Sunday, May 03, 2015

I, Koko

Another swipe at Disney!  Our next early Fleischer silent "cartoon" is called Cartoon Factory, and it's another fun mix of live action, animation, and Norman Maclaren-esque pixellation.  I guess I wasn't in the mood for it the first go round, but it's also a hoot, just like the previous entry, The Clown's Little Brother.  Of course, computer nerds and robot geeks alike will find the premise laughable today, but back then in 1924 upon its first release, it must have had some shred of ingenuity to it. 
Alas, it's a sad day for the Luddites, as Koko, one of the first Fleischer characters to take to the silver screen, is rather smitten by the first animated machine he comes across.  It's got a robot arm with a pen on it, and its own inkwell to boot.  At first, the robotic drawing arm toys with Koko's emotions, drawing a turkey dinner, complete with knife and fork, then a sexy babe for him to socialize with.  But as quickly as the machine giveth, it taketh away with its other arm with a big eraser on it.  Koko is nevertheless in awe of its power, and climbs up onto it and goes for a ride as the robotic arm roams the countryside, hastily drawing a background in its wake.  Once that grows tiresome, Koko stops the machine and has it draw a house for him... a drawing room, if you will?  Sorry about that.
With his automaton empire almost complete, Koko swings by the Machine Shop, where he puts together a robotic Max Fleischer!  Koko takes the robotic Max Fleischer home, removes its head, puts a little oil on its neck, pulls the rip cord, then turns it loose upon the world.  In a rather immediate display of ingratitude, the robotic Max Fleischer proceeds to start drawing a cartoon army.  He orders the army to charge at Koko.  Madness.  Sheer madness.  Of course, after Koko's finished freaking out, he finds himself battle ready with the trusty auto-cartoonist from before.  Springing into action, Koko has the robotic cartoonist erase the charging army and, if you're at all familiar with the Fleischer oeuvre, you'll probably think of Popeye taking on Ali Baba's forty thieves... oh, do I have to do all the links for you?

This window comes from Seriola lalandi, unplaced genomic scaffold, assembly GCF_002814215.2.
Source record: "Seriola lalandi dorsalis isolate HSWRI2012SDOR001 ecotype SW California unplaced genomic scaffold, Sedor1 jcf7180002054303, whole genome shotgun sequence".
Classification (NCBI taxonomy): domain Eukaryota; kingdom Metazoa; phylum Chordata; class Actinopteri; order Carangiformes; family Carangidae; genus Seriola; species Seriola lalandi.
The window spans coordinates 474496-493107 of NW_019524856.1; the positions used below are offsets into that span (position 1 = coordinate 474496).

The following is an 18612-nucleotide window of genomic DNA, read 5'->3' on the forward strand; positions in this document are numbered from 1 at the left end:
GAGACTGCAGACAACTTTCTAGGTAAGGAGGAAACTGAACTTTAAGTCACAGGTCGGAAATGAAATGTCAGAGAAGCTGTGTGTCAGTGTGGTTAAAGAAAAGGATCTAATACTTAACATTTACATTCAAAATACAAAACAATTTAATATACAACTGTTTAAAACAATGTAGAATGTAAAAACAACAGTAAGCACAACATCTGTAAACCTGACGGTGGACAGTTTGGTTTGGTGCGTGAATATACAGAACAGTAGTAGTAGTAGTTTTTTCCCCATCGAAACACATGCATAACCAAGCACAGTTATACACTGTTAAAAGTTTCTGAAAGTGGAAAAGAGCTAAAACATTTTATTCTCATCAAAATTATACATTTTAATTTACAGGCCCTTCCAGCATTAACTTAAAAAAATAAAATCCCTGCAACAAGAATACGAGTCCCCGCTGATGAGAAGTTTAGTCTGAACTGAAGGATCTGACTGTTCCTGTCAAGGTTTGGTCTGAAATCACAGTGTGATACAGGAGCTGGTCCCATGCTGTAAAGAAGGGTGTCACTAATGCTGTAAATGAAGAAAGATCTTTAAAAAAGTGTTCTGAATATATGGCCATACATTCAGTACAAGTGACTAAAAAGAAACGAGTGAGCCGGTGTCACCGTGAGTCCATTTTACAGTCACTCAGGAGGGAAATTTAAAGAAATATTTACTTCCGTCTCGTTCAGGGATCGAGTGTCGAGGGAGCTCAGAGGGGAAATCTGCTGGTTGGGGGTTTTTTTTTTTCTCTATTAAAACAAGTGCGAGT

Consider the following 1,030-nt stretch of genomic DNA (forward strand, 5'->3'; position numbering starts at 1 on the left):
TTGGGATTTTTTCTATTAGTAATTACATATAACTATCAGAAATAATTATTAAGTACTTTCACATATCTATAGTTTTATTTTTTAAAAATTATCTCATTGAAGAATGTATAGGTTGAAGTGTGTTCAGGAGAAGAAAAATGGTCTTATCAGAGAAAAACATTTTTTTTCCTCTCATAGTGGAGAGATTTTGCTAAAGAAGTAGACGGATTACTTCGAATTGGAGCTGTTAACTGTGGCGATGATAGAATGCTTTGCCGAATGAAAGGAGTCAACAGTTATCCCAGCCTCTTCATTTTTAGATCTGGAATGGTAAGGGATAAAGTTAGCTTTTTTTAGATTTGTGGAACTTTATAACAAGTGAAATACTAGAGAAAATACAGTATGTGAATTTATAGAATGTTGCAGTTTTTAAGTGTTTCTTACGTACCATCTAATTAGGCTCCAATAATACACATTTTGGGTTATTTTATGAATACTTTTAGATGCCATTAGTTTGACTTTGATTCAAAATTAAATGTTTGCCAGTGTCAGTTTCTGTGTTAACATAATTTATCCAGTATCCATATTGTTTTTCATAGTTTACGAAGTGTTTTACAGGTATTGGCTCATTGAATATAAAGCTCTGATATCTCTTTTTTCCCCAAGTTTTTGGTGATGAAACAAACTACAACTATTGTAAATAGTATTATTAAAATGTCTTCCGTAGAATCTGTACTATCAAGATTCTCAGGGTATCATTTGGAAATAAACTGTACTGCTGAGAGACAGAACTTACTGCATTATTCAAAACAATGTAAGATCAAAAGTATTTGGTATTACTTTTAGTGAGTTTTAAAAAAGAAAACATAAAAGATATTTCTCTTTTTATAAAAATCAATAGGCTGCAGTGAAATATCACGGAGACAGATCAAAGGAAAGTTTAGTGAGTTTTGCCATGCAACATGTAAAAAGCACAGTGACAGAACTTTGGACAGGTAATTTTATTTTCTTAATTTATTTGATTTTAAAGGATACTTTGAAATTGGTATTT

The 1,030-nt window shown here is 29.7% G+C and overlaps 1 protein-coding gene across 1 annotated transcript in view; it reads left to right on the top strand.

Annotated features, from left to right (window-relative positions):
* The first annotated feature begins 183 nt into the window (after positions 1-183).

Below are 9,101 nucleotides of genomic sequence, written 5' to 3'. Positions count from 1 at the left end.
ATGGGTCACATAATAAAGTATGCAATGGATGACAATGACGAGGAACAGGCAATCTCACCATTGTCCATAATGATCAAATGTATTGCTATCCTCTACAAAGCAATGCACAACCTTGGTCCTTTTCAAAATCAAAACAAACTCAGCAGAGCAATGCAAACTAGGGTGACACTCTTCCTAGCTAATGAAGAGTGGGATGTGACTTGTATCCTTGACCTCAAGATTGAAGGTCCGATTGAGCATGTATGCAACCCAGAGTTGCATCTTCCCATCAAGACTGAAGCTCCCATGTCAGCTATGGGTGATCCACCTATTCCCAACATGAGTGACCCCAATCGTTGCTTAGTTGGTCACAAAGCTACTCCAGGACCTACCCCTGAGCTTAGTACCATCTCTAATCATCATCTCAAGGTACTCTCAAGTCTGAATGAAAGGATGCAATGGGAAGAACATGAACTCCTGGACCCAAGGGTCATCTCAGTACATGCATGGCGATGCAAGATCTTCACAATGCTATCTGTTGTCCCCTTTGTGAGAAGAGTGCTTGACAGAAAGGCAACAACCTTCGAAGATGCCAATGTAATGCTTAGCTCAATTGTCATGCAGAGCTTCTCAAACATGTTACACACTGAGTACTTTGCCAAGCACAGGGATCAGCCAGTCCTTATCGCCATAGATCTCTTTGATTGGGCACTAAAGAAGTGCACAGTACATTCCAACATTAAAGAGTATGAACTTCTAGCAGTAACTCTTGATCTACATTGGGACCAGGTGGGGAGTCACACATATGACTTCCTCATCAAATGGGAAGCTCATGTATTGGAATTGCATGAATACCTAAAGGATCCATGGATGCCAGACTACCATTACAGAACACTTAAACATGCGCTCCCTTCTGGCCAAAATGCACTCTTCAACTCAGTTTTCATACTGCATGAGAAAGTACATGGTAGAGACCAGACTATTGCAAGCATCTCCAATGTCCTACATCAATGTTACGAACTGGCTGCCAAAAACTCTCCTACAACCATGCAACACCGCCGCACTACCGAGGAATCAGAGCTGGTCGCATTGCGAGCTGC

After that, Koko turns his attention back to the defeated robotic general.  Koko draws himself a cannon, and starts lobbing cannonballs at the robotic Max Fleischer.  Max starts playing dodgeball with all them cannonballs.  Boy, the crew must have had fun with that, much like Sid Caesar and his famous parody of From Here to Eternity, where the crew took a little too much delight in splashing him with water.
The filmmakers just didn't know how to end this, so the Machine Shop starts assembling robotic Max Fleischers en masse and they all chase after Koko.  Koko dives into the inkwell and they all follow him into it.  Okay, so they don't all hold up.

-so sayeth The Movie Hooligan

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